I first found Iran’s fascinating catalogue of games while researching propaganda in graduate school. The one that really stood out to me was Quest of Persia. The game centres on the ongoing conflict between Iraq and Iran. It was not the first time I’d seen Iraqis depicted as antagonists, but it was certainly the first time I’d seen Iranians as the good guys. As I continued to probe, I found that there were not only gamesdepicting regional conflict, but also games reversing the role of Arab and American.
The same ‘us vs. them’ narrative used in so many western titles where white men are good and brown men are bad was being used in reverse. And it makes sense; as a gamer you want to see yourself as the protagonist,
but what if you look more like the other team?
Women have recently been the focus of the ‘diversity in games’ conversation, but it’s not often that we consider diversity beyond gender. As sizable communities of colour and growing immigrant populations play more games, they provide game developers with new audiences and opportunities for engagement and revenue.
In mass entertainment media, minority representation has grown and been applauded, but the games industry – a bastion of innovation in so many areas – has fallen behind. If minorities are underrepresented in games, then the implication is that people like them are outsiders, and so they are outsiders in the gaming community, too. But why should developers care? The bottom line: their bottom line.
On the surface, it may seem unreasonable to task developers with changing perceptions of race and skin colour. Isn’t their job to make good games that offer compelling and fun experiences? It’s true that they are not solely responsible for changes to racial and ethnic perception, but acceptance is bred from representation. TV networks, production companies and record labels have increasingly incorporated and served minority consumers, understanding the growing profile of their audiences.
Through these efforts, women and people of colour like Mindy Kaling and Trevor Noah have reached out to new audiences while still resonating with white Americans.
The more people who feel at home in the gaming community, the more opportunities there are for monetisation.
Acceptance abets a stronger sense of belonging, and the more people who feel at home in the gaming community, the more opportunities there are for participation, engagement and monetisation.
The games industry still struggles to be taken seriously, and one way it is trying to change that is by aligning itself with other media. Games are not just about games anymore: gaming video content, eSports, brand participation, and virtual reality are all ways in which the industry has reached outside itself for a larger audience and an expanding presence of validity. But the greater its exposure, and the more diverse its audience, the more developers and publishers need to adapt in order to see a return on investment.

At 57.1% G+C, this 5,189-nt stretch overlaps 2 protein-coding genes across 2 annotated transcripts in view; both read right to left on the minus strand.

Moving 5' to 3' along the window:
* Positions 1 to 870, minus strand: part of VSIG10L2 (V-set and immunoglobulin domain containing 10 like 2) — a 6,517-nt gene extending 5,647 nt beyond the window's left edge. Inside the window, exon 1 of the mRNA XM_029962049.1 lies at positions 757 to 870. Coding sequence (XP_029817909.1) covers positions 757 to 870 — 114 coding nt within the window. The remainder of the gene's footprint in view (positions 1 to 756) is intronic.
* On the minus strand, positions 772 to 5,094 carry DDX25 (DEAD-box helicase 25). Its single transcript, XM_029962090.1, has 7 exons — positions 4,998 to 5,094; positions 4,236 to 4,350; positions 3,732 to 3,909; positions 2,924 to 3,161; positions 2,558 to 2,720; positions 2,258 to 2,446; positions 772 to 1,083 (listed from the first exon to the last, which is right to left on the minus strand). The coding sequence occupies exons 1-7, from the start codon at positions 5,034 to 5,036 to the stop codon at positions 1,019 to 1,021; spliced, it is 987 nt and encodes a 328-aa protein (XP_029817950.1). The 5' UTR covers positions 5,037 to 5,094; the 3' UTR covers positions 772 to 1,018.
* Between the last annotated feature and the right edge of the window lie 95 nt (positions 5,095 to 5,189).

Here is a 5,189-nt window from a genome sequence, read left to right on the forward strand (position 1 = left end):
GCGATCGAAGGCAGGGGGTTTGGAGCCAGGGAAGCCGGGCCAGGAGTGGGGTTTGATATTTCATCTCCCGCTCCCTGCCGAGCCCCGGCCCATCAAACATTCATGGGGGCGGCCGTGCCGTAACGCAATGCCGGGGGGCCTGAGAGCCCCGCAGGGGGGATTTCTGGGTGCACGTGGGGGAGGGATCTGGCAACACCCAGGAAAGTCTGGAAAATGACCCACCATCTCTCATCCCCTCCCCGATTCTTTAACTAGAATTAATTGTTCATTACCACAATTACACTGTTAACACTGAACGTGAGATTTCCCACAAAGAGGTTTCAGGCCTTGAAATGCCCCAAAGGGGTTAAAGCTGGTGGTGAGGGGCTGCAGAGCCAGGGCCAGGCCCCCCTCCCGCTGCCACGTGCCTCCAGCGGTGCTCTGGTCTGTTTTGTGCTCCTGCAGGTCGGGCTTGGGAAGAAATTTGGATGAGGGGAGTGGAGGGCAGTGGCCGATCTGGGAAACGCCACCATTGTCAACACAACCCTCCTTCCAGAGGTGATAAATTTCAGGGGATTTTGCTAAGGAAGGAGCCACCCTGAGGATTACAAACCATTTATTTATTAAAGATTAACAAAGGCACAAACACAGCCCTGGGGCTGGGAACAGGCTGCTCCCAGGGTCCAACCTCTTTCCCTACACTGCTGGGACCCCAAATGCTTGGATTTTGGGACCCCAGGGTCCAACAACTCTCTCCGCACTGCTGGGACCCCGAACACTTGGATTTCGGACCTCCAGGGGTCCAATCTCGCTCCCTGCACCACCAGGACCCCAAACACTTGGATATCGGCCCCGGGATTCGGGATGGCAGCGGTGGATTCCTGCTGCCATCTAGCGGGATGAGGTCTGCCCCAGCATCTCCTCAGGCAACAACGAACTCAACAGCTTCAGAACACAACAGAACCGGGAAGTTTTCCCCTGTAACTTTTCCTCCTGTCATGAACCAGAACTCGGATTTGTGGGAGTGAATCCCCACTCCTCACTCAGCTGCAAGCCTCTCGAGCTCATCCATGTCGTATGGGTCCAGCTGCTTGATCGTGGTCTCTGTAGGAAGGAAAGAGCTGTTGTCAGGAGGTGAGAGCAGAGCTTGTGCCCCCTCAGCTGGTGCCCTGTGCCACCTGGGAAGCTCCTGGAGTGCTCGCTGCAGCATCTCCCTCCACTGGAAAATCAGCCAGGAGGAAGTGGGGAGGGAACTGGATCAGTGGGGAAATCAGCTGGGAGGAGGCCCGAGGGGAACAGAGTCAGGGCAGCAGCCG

THE PERCENTAGE GAME
More than a quarter of US gamers are non-white, with the console audience boasting 31 per cent. Console games are the least likely to feature non- white protagonists and account for 18 per cent of the US market. But fewer than five per cent of big titles feature a main character who is not white, with most of those protagonists being African-American. Meanwhile, Hispanics represent the highest minority gamer group at ten per cent, while just eight per cent are black, and yet they are far underrepresented as protagonists and overrepresented as antagonists. If you dig even deeper, you still won’t find Middle Eastern protagonists whose ethnicity does not hinge on the narrative. In fact, Middle Easterners are most likely among minorities to be antagonists in combat gameplay.
Treating games as media serves to push engagement because the more involved gamers are, the more effectively they monetise. But limiting the access brands have to different demographic profiles limits advertising opportunities. Players of all backgrounds need to feel they are invited to participate in order to settle into a community, and until they feel a part of that community, they are less likely to invest their hard-earned cash.
I’ve never known what it’s like to play as a protagonist with my ethnic background. I’ve fought against Colombians and Lebanese, but never as one. I’ve never imagined that the pride I get as a woman playing as Elizabeth in Bioshock Infinite or Faith in Mirror’s Edge could extend to seeing my culture shine onscreen. And when I have the opportunity to, I’m definitely buying that game.
Stephanie Llamas is director of research and head of VR/ AR strategy at SuperData Research